Trying to get clarity on exactly how many people are infected in your city shouldn’t be your goal, if you’re a regular member of the public. Rivers and Majumder agreed on this: There’s no difference in what action you need to take, whether the models say there will be 10,000 or 20,000 infections in your state within a certain number of days or weeks.
There isn’t a single expert I’ve talked to who said case counts won’t continue to soar. There are two reasons for this: As testing becomes more available, cases that already exist will be revealed. Secondly, of course, the virus is continuing to spread. The trends are crystal clear, and the call to action is indisputable. ”If your state has reported community transmission, the message is the same no matter the number of cases: engage in social distancing immediately,” Majumder said.
In some ways, the United States is lucky, because the disease arrived here later than it did in China or Italy. We don’t need to rely on computer models to guess what we have to do. We can look to other countries that have been dealing with the virus longer than us.
Rivers points to some countries in Asia that have taken sweeping measures, including closing schools, testing en masse and even publishing the past whereabouts (without names) of people who tested positive, as in South Korea — from the restaurants people visited to the specific seats they sat in at movie theaters.
“They took these interventions really seriously and were really committed in order to avoid a scenario like Italy,” she said. “That’s really what we should be focusing on as a country.”
For reporters, this means two things: Of course, we should continue to ask public officials to explain where they get their numbers from and run them by experts before publication whenever possible. But more crucially, the press needs to hold those in power accountable for their actions — or lack thereof. While it’s forgivable to put out a bad estimate, it’s unforgivable to not act in the face of a pandemic that is not just at our doorstep, but already inside our house.
Each of us has the power to help flatten the curve.
I’m sure by now you’ve already heard about this notion, which comes with its own hashtag. In a nutshell, to avoid a spike of critical cases that will overload our hospitals, we need to implement mitigation strategies to slow down disease transmission.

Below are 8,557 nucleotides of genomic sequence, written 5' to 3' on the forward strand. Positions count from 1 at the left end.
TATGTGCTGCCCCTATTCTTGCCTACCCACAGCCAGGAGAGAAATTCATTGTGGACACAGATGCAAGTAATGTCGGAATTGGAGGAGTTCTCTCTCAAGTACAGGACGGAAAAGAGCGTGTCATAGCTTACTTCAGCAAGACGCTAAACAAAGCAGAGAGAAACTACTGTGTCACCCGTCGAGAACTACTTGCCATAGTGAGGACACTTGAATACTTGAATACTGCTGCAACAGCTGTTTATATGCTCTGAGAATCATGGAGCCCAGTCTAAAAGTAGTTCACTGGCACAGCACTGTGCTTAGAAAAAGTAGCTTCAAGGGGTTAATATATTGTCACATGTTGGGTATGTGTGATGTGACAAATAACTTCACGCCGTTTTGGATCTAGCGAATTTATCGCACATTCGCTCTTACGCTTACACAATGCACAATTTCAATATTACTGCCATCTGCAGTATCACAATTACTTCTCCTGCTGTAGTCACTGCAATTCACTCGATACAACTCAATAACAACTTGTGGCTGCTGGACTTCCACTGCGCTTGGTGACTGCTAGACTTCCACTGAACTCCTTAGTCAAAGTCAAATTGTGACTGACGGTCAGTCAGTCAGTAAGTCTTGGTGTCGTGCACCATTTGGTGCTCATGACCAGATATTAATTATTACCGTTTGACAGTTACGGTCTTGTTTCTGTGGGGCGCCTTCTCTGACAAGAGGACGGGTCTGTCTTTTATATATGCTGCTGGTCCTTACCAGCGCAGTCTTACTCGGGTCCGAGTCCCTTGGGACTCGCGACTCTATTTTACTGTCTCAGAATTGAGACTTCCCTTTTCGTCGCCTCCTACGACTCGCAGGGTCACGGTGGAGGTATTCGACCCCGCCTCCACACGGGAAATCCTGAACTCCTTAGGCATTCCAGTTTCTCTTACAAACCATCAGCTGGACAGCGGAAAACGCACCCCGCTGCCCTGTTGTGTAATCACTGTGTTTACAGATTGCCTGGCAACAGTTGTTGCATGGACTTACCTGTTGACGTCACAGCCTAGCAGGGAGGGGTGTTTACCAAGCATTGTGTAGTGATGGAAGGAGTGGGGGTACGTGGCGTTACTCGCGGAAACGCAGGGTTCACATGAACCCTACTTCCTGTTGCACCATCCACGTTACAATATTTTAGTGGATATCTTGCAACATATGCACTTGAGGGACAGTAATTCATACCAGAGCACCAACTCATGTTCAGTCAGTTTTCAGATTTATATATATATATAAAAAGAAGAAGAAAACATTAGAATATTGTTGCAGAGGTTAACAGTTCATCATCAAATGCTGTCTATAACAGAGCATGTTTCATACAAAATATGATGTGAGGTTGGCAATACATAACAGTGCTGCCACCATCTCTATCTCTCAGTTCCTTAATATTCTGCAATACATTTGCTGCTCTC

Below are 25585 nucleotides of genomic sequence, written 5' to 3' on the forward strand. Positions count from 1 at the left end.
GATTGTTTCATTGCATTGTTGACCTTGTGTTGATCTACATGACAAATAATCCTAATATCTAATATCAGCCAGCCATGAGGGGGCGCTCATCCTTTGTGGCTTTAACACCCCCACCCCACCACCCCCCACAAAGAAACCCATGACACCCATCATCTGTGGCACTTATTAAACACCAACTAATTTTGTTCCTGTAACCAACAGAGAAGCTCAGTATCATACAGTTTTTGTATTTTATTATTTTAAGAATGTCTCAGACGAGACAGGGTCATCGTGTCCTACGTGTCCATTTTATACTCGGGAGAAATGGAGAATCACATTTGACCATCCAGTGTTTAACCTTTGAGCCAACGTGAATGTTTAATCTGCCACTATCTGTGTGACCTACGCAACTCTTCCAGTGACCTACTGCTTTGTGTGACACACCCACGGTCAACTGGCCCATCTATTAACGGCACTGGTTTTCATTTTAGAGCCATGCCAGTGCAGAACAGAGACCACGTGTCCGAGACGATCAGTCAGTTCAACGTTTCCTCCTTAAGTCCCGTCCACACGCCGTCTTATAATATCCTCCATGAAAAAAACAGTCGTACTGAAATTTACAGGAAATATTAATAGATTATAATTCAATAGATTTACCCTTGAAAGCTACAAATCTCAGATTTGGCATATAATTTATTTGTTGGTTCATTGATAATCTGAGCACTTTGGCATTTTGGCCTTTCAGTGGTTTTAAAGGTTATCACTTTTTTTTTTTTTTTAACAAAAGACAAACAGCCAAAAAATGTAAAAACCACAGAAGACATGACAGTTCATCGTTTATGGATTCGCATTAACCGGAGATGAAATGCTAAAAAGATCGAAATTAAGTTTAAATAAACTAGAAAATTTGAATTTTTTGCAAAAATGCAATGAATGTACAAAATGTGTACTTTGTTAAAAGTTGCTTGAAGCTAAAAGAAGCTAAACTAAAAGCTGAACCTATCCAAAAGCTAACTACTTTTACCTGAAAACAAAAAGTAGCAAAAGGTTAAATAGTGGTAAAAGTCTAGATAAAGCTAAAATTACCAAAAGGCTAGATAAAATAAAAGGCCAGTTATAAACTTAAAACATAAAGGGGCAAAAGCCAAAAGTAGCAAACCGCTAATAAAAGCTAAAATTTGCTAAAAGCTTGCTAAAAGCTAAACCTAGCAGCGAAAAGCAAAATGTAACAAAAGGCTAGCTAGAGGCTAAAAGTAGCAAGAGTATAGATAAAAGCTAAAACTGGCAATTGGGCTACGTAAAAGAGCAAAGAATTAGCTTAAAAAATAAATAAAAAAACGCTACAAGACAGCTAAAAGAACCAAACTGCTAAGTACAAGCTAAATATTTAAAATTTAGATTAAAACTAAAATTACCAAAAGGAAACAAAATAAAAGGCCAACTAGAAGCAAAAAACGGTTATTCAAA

For the past week, my email inbox has been a sea of panic. A woman in California wrote that she is the full-time caregiver for her elderly mother and is terrified of infecting her. Should she wear gloves at all times, even to touch the mail? Should she never leave the house? A New England retail worker described her fear while ringing people up all day, but said: “I need the money for my bills. I don’t know what to do.” A hospital administrator trying to secure supplies for her facility told me: “I can’t lose my job. I can’t lose my life insurance. If I die, I need my child taken care of.”
On Saturday night, after reading too many of these messages in one go, I cried, knowing there was so little I could do to actually help and feeling overwhelmed by how large the problem felt.
But the next morning, I woke up to Berlin-based reporter Kai Kupferschmidt’s suggestion that we all share “positive or practical things” that we’d seen or done, big or small, “to adapt to this new world we find ourselves in.” For the first time in a while, bright spots illuminated my computer screen. A member of my book club emailed everyone offering to help buy food and supplies. Dr. Esther Choo, an associate professor of emergency medicine, tweeted: “Medical students around the country, taken off clinical rotations due to #COVID, have set up babysitting networks to support essential hospital staff.” All these stories cheered me immensely and encouraged me that I didn’t have to sit back helplessly; I could take small actions myself.
When forecast figures are being thrown around — thousands and hundreds of thousands and millions of people — it can be hard for them to feel real. But when I remind myself that all these fearful and anxious and generous and compassionate people are who we’re all fighting for, it’s a no-brainer as to why I should stay at home, even if I am young and healthy.
The curve will certainly rise for the next few weeks. There will be more fear-inducing headlines that give us reason to doubt the level of preparedness. But know that our individual actions — staying home, enabling health care workers by not hoarding supplies like masks, doing what we can to take care of the most vulnerable in our society — can all help flatten that curve. I hope that our collective efforts mean that it will not rise for too long, and it will not be too steep. In the meantime, take care, and be well.